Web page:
Posted 12-04-2014 11:27 am by
Did you know that there are different types of Return on Investment, or ROI for short? Each one has a different purpose and tells you something different about the investment you are considering making. Understanding the different types of ROI is essential to being a savvy investor - whether you are buying a business, acquiring rental property, or deciding which business opportunity to pursue.
ROI #1: The yield
The most basic return on investment is called the yield. If you put $10,000 in a savings account and get $100 per year in interest, the yield is simply $100 / $10,000, or 1%. If you purchased a piece of commercial property for $5,000,000 and the net operating income is $250,000 per year, the yield is $250,000 / $5,000,000, or 5%. If you buy a business for $500,000 and it cash flows $100,000 a year, the yield is $100,000 / $500,000, or 20%.
Notice that when we are calculating the yield, we are simply taking the net income produced divided by the purchase price. In other words, we are assuming an all cash purchase. If an investor were to pay all cash, this is how much income the investor would receive. The yield is quick to calculate, and is a useful tool to get a quick glance of the relative returns of various investment options.
ROI #2: The cash-on-cash return
When buying a business, apartment, or commercial real estate, it is common for the buyer to obtain financing. Not paying all cash lowers the income the buyer receives (since the buyer now has the added expense of a mortgage payment), but the initial cash outlay is also lower. The cash-on-cash return, or CCR, compares the amount of cash coming in with the amount of cash going out.
Let’s take the example of the business that sells for $500,000 and cash flows $100,000 a year. If the investor pays all cash, the cash-on-cash return would be the same as the yield - $100,000 per year of cash coming in, $500,000 of cash going out, giving us a CCR of 20%. However, let’s suppose the investor only puts $100,000 down and borrows $400,000 from the bank. Let’s also suppose the mortgage payment is $30,924 per year. The cash coming in is now reduced from $100,000 a year to $69,076 (taking $100,000 - $30,924). The cash going out, instead of the entire $500,000, is now just $100,000. Taking the cash coming in divided by the cash going out, we get $69,076 / $100,000, or a cash on cash return of 69%.
As you can see, getting financing at favorable rates can dramatically boosts one’s cash-on-cash return. Conversely, getting financing at high interest rates could produce a cash-on-cash return that is lower than the yield. Many investors like using the cash-on-cash return because it describes the relationship between how much cash they actually put up, and how much cash they actually receive.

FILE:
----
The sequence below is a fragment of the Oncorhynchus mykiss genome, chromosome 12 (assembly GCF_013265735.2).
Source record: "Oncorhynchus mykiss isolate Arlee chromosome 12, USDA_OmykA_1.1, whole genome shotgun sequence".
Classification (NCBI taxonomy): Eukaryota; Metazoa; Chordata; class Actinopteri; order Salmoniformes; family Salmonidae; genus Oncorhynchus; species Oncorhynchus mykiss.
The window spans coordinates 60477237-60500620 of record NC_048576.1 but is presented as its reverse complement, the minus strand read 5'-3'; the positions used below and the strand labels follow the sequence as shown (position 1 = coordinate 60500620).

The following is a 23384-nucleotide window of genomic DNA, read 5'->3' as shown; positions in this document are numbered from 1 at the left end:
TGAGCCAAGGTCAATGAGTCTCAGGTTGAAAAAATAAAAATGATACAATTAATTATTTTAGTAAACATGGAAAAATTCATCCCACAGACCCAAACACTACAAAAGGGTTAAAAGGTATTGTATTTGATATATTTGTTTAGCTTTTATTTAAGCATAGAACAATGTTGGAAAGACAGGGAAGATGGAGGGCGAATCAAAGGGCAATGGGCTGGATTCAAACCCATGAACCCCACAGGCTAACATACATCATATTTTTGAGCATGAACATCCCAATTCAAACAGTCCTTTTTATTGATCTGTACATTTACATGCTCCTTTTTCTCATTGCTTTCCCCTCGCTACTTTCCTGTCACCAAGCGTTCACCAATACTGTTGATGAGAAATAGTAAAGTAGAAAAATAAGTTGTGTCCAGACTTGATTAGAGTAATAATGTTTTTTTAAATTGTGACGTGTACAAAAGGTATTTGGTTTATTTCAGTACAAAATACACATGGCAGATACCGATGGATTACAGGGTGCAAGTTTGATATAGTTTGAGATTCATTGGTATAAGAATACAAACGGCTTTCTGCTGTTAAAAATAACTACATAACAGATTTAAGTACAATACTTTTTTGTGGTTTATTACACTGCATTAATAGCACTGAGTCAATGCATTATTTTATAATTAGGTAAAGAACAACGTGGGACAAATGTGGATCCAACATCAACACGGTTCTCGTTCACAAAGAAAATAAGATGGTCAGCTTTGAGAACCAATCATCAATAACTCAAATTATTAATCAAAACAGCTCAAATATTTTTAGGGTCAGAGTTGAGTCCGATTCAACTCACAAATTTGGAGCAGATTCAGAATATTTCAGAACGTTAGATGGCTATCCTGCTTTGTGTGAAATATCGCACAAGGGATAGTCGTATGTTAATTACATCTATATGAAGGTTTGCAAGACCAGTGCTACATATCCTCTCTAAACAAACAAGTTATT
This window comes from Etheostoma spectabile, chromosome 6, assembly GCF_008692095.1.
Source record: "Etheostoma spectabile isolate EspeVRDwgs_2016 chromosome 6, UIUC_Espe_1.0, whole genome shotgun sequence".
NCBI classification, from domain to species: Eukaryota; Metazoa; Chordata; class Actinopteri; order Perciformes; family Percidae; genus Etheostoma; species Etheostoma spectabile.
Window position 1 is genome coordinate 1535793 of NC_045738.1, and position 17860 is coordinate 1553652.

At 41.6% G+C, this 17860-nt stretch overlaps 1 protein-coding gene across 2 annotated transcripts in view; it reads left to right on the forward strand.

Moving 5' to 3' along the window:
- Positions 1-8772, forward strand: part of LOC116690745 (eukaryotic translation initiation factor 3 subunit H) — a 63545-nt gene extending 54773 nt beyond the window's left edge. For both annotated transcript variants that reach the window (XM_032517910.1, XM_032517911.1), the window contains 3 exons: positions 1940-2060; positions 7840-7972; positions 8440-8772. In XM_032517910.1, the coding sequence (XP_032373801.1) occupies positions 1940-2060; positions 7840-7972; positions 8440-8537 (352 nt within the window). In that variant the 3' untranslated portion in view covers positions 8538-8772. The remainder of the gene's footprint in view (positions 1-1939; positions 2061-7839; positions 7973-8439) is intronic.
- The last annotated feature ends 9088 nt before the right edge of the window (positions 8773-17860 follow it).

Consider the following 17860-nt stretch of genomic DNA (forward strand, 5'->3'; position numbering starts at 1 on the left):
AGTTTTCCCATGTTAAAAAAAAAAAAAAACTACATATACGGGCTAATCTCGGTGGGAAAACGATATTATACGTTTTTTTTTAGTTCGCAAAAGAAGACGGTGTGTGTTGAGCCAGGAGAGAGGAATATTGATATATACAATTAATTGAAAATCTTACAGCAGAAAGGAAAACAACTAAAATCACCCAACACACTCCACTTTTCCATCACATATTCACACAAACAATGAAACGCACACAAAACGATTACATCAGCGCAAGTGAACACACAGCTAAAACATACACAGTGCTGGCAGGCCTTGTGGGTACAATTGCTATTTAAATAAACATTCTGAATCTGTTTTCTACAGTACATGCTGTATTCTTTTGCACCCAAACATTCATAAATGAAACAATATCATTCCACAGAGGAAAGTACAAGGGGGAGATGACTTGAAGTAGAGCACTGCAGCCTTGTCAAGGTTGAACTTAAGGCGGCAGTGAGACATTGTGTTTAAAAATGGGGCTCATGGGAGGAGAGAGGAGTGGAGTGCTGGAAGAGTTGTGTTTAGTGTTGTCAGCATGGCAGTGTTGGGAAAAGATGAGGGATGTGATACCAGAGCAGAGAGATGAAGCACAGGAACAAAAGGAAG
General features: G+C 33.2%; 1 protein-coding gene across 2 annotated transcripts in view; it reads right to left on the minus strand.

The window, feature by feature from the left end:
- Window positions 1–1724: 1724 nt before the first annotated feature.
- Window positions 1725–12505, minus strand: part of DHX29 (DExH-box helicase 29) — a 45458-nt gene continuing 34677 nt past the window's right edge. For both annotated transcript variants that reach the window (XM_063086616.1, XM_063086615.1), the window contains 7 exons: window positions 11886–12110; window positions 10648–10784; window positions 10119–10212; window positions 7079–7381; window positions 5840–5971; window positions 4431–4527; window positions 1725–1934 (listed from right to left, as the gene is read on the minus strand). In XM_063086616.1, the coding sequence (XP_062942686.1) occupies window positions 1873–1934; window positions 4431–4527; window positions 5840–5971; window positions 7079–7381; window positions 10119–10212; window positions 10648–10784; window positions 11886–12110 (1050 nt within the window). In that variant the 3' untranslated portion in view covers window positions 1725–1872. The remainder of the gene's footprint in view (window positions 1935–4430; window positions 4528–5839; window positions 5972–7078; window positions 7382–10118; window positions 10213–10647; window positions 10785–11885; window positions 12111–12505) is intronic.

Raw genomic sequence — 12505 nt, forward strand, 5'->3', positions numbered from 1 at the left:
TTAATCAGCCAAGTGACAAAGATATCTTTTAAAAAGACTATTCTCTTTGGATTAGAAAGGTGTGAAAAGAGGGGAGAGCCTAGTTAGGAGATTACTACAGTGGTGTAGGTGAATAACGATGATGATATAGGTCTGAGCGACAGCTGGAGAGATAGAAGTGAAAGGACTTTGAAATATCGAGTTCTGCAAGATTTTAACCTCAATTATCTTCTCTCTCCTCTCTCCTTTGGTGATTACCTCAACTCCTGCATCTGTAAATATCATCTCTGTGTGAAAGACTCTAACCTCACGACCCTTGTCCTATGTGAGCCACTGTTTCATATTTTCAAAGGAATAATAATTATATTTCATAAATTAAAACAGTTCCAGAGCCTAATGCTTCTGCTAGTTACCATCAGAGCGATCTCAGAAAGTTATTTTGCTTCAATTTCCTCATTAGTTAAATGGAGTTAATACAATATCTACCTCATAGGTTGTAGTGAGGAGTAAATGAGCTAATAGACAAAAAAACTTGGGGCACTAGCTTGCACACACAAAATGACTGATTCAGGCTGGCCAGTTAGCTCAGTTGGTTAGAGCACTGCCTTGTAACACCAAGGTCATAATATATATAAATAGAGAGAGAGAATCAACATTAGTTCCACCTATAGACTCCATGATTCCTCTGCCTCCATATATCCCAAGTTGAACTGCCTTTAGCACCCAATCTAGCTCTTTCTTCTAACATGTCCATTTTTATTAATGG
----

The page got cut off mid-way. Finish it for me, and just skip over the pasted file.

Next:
ROI #3: The net present value
The net present value, or NPV, is often used by major corporations when making important financing or merger and acquisition decisions. The basic idea behind the net present value is that money received today is worth more than the same amount of money received in the future, because you can invest the money (and thus generate returns) if you were to receive the money today.
Let’s take the example of receiving $10,000 today vs. receiving $10,000 two years from now. Let’s also suppose that your plan is to simply put the money in a high-yield savings account that pays 1% a year in interest. If you were to receive $10,000 today and you leave it in the bank for 2 years, you would end up with $10,100 at the end of year 1, and $10,201 at the end of year 2. In other words, receiving $10,000 today is better than receiving $10,000 two years from now. How much better? Well, if your plan is to put it in a savings account that pays 1% a year, receiving the money today would be exactly $201 better than receiving the money in two years.
Now here’s another question. Suppose Tom offers to pay you $10,000 today, and Sally offers to pay you in 2 years. How much would Sally need to pay you in 2 years in order for Sally’s offer to be equally attractive to Tom’s offer? In our example above, we determined that receiving $10,000 today is equivalent to receiving $10,201 in 2 years assuming you make 1% interest on your money. In other words, you can work backwards to determine that receiving $10,201 in 2 years is the same as receiving $10,000 today, given that you invest the money in the meantime at 1% interest.